FMI 3D-DNA FISH stating of control (left) and HP1-knockdown (right) embryos

April 19, 2021

The architect of genome folding

The spatial organization of the genome is fundamental for the regulation of our genes and has to be established de novo during early embryogenesis. By combining powerful Drosophila genetics with 3D chromosome modelling, a collaboration between the Giorgetti group at the FMI and the MPI of Immunobiology and Epigenetics in Freiburg revealed a critical role of the epigenetic regulator HP1 in the establishment of 3D genome organization in the early Drosophila embryo. The study was published in Nature.

The human genome is encoded by approximately 3 billion DNA base pairs and packaged into 23 pairs of chromosomes. If all chromosomes could be disentangled and linearly aligned, they would make up a thin thread of about 2 meters. The DNA molecule must therefore be extensively packaged to fit inside the tiny nucleus of each cell in our bodies. The chromatin fiber – made by DNA wounded around histone proteins – is fundamental for further packaging of the genetic material into chromosomes. The degree at which chromatin is packaged and folded in the nucleus also correlates with the timing and type of gene expression, but the molecular machinery that supervises the establishment of 3D chromatin organization remains largely unknown.

Early embryonic development is a particularly interesting time window to study the processes governing the 3D organization of chromatin. At fertilization, sperm and egg fuse, and the resulting zygote will ultimately give rise to all the different cells of the body. Interestingly most of the epigenetic modifications that shape chromatin and control gene activity are erased and have to be established de novo. The 3D structure of the genome also undergoes major restructuring events after fertilization including a clustering of highly compacted regions around the centromere, the folding of chromosome arms, and the segregation of chromosomes into active and inactive compartments.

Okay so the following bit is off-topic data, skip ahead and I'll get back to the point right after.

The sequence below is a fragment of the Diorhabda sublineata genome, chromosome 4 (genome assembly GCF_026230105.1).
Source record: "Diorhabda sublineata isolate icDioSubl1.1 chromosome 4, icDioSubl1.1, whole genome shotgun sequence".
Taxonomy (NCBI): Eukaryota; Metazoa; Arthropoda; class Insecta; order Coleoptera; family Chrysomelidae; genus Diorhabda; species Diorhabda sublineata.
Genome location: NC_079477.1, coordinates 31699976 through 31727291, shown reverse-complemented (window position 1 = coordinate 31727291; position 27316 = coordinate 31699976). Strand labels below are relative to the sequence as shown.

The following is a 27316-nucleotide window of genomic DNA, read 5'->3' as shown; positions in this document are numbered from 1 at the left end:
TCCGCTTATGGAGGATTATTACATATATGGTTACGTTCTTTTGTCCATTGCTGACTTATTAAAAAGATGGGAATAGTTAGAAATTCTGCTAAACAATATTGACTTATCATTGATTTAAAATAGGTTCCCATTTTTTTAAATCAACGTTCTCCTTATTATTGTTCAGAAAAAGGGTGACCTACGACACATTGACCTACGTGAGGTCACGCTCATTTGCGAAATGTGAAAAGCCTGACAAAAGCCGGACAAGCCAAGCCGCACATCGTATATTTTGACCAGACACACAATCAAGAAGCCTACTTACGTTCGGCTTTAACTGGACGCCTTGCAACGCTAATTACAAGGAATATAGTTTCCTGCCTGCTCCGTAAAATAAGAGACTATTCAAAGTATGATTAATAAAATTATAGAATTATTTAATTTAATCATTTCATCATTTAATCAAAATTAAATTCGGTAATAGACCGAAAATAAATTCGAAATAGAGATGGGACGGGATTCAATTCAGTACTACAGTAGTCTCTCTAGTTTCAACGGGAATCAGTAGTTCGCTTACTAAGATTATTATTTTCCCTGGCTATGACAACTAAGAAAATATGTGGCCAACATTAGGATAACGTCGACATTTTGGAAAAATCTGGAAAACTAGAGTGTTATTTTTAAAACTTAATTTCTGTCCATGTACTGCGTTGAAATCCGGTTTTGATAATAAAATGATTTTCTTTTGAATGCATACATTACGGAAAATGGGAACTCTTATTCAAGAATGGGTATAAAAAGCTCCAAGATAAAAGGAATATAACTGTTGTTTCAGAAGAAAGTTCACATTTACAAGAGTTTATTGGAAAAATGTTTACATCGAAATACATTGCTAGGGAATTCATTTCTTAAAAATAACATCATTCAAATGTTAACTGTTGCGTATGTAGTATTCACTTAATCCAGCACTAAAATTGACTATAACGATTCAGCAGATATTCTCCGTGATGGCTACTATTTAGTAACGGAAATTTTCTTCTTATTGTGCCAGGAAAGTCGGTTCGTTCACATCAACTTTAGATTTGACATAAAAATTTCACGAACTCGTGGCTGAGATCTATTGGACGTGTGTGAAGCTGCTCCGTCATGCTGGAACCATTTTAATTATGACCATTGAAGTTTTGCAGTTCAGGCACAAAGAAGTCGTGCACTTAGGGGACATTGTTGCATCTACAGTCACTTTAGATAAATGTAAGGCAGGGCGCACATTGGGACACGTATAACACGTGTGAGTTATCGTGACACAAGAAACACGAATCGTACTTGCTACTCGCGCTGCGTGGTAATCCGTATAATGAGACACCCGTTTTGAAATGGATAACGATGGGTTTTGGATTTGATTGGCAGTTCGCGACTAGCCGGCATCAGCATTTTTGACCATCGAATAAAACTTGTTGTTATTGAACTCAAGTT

In this study, using Drosophila as a model organism, the lab of Nicola Iovino at the Max Planck Institute (MPI) in Freiburg, Germany identified heterochromatin protein 1 (HP1) as an important epigenetic regulator necessary to maintain individual chromosome integrity and to establish the global structure of the genome in the early embryo.

3D genome simulation
The MPI researchers then wanted to understand in detail what effect the depletion of HP1 had on chromosome folding and nuclear structure. They reached out to Luca Giorgetti’s team at the FMI for that. Using the data generated at the MPI, PhD student Yinxiu Zhan (now a postdoc) and colleagues applied a genome-wide polymer modelling strategy. This can be considered as if they built a realistic three-dimensional models of chromosomes applying the laws of polymer physics (a chromosome is a polymer).

“The advantage of this approach is that it allows simulating the effects of very large numbers of mutations,” says Giorgetti. “This enables researchers to explore scenarios that are beyond experimental reach such as the simultaneous depletion of many different proteins that would require years of lab work. By comparing simulations with the outcome of experiments, this approach also allows to test alternative hypotheses concerning the mechanisms that lay at the basis of experimental observation.”

Thanks to the polymer models, the FMI researchers could determine the forces that alter the shape of chromosomes when HP1 is removed from its binding sites, and provided further confirmation that HP1 plays a key role in establishing the three-dimensional structure of the genome in the early embryo.

Original publication:
Fides Zenk*, Yinxiu Zhan*, Pavel Kos, Eva Löser, Nazerke Atinbayeva, Melanie Schächtle, Guido Tiana, Luca Giorgetti# & Nicola Iovino#. HP1 drives de novo 3D genome reorganization in early Drosophila embryos. Nature (2021). Advance online publication.
* co-first authors, #co-corresponding authors

FMI 3D-DNA FISH stating of control (left) and HP1-knockdown (right) embryos

About the FMI co-first author:
Zhan Yinxiu was born in WenZhou, ZheJiang province, China and did his master’s at University of Milan, Italy. He joined the Giorgetti lab at the FMI in 2015 as a PhD student and has been working there as a postdoc since his graduation in 2019. Zhan is married and just got a baby. He loves cooking and playing basketball.

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